This is not the first time that the project has drawn opposition. Days ago, another set of residents from Gurugram, concerned about the ecology of the region, had written to the Supreme Court, requesting it “to consider cancellation of the tender” for the proposed safari park. They had also submitted their representation to the state chief secretary, and other officials on 22 September last year, which raised the same grievances against the project. ThePrint has also seen this letter.

However, government officials that ThePrint spoke to said that the objections are too hasty and made without understanding their intention of “restoration” and “conservation” behind it.

“The proposed safari project will cover no more than 10 per cent of the 10,000-acre project. The rest of the area is meant for eco-restoration,” said M.D. Sinha, principal secretary to government, Haryana tourism department.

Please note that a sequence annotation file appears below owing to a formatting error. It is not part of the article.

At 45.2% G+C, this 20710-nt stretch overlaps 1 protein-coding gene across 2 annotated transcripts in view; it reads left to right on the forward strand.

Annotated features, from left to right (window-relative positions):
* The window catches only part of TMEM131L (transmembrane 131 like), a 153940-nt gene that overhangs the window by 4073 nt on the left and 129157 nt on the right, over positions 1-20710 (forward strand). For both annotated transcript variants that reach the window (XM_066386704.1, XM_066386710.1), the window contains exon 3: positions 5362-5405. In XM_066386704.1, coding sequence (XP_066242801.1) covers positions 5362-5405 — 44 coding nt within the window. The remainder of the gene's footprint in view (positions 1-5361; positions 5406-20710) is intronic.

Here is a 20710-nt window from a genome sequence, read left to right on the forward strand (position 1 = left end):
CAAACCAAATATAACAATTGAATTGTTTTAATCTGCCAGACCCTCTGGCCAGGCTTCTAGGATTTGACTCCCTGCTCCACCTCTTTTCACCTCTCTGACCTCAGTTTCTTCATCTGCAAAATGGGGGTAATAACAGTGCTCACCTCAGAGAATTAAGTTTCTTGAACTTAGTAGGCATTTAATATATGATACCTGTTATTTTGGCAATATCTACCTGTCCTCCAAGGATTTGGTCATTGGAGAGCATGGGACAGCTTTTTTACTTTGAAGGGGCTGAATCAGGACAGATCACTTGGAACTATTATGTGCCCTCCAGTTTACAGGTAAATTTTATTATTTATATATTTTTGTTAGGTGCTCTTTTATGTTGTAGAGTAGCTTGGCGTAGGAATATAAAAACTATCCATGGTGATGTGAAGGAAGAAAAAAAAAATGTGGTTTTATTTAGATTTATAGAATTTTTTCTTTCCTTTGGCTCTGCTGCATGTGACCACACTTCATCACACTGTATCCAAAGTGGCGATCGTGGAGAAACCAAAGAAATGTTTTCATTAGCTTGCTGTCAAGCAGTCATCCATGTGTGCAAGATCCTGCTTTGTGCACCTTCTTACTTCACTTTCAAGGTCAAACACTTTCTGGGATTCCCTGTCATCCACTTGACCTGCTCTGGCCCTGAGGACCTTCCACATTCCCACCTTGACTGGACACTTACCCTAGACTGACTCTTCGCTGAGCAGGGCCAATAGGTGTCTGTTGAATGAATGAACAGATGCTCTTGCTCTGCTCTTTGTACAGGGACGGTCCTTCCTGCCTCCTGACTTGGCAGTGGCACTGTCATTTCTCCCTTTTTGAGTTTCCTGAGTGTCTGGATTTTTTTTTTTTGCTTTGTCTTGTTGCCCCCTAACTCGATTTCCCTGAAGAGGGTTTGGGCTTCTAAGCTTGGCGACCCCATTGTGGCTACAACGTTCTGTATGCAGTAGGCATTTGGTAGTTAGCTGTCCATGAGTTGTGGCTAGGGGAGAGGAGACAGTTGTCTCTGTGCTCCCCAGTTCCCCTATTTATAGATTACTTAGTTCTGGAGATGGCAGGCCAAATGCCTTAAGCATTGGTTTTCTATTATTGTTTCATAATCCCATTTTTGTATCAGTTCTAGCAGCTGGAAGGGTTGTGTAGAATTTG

He added that objections are premature. “Preliminary design of the project is not even conceived yet. It is in its initial design stages and it hasn’t even started yet. It is a complex project that will take over a decade to be implemented.”

Also read: Special pay hike, free child attendants — How Sikkim plans to address falling fertility rate

What’s at stake

The proposed safari park will cover parts of Gurugram and Nuh districts, according to details shared by the government. It will have a herpetarium for reptiles and amphibians, a bird park, four zones for big cats, a large area for herbivores, and another for exotic  animals. While unveiling the project last September,  CM Khattar had announced it would have an underwater world,  nature trails, zones for tourists, botanical gardens, biomes, equatorial, tropical, coastal, and desert areas.